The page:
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Ömer Engin LÜTEM, Retired Ambassador
02 March 2007 - ERAREN
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!á~°à="justify">According to official statistics a maximum of 3.1 million people reside in Armenia, however, it has been surmised that this figure is essentially around 2.5 million. Apart from this, it is maintained that those of Armenian descent residing in other countries equates to approximately 5 million people. 

x issue of dual citizenship has been subject to heated debate which revolves around the fact that the number of Armenians residing outside of Armenian borders is far greater than the number residing within the country.
Those in favor of dual citizenship are lead by the Armenian Revolutionary Federation (the Dashnaktsutiun) Party. The Dashnaks who had de facto control over the governments of the first Armenian Republic throughout 1918-1920, later lead to the subversion of the Republic as a result of their hard-line policies. When Armenia re-established its independence in 1991 the Dashnaktsutiun Party became active again but due to its past failures it received a lukewarm reception and attained only %10 of the votes. However, the Party was closed in 1994 as a result of having opposed the government in power through illegal means.
Despite the standing of the Dashnaks within Armenia, they became the main political force behind the diaspora Armenians and have supported granting citizenship to the diaspora Armenians all along. The reason behind this has been the anticipation that the votes to be cast by those of which are to settle in Armenia would bolster the Dashnaks strength in the political sphere and that this would enable their fanatical nationalism to take root in Armenia.
The Ter Petrosian administration, which dissolved the Dashnaktsutiun Party, inserted an article in the Armenian Constitution which entered into force in 1995 precluding dual citizenship. Three years later, when Ter Petrosian stepped down due to the Karabagh conflict, Robert Kocharian who was elected in his place as President of the Republic, expressed how he favored the granting of dual citizenship to the Armenian diaspora. Fearful that they might gain political clout and rise to prominence within the Republic, Armenian politicians resisted this for a very long time. It was only in the year 2005 that the constitutional article under question could be amended. The law enacted in this regard was also delayed. The majority of Armenian parliamentarians strived to restrict the voting rights of the Armenian diaspora who were to be granted citizenship. However, as a result of  Kocharian’s intermeddling, a law was adopted on the 27th of February bestowing the Armenians to be granted citizenship with full rights apart from the right to be elected as President or Speaker of the House.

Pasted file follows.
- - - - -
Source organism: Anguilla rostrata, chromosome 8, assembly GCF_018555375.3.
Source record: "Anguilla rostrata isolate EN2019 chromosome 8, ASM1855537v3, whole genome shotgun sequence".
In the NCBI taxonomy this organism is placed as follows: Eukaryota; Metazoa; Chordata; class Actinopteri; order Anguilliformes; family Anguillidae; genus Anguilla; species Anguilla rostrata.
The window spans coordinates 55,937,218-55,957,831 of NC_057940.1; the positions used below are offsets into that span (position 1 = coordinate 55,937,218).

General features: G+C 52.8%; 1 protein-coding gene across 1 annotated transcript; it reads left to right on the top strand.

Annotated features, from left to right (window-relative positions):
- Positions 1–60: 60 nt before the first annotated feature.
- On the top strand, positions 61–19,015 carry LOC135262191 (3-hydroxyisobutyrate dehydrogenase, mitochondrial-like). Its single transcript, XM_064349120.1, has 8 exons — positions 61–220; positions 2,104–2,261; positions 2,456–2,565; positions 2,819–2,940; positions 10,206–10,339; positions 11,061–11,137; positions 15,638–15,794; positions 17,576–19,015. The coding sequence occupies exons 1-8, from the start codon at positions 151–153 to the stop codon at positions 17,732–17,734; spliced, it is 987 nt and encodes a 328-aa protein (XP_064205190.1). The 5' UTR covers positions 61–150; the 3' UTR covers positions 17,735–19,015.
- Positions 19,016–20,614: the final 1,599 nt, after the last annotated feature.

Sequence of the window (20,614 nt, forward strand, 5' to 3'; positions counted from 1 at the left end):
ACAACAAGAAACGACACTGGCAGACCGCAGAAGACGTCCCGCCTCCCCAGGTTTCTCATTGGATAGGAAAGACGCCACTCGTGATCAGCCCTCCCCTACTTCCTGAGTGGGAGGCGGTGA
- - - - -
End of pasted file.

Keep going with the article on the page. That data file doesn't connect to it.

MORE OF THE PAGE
The fact that the 131 seat Armenian parliament could only produce 66 votes in favor of the above mentioned law and the fact that there were only 5 votes against it provides an accurate picture of the opposition present in the Armenian Parliament. Furthermore, the absence of almost half of the parliamentarians further portrays the degree of opposition present.

While dual citizenship is now possible, keeping Armenia’s economic situation in view, it is unlikely that many diaspora Armenians will apply to exercise this right. At this point the per capita income of Armenia is at 1,500 dollars. In contrast, Armenians living in foreign nations, foremost the United States, earn at least 1,500 dollars per month. According to this, the option of dual citizenship is more likely to be used by ultra nationalistic persons who have a Dashnak ideology and agenda. Whilst their numbers are few today it should be expected that they will become active in political circles in the future. Also it is possible that those Armenians that reside in poorer nations such as Iran and Syria may also want to become Armenian citizens. However this possibility is highly dependent on the state of the Armenian economy.
In sum, it is to be expected that the dual citizenship law newly adopted in Armenia, shall lead to a slight rise in the population of Armenia and shall further lead to the spread of fanatical nationalism.
In the final count, it should be noted that certain countries do not accept dual citizenship, while in others this is subject to certain conditions. According to the Turkish Law of Citizenship the adoption of another countries’ citizenship is contingent upon special permission and that in the absence of this permission, Turkish citizenship could be lost.

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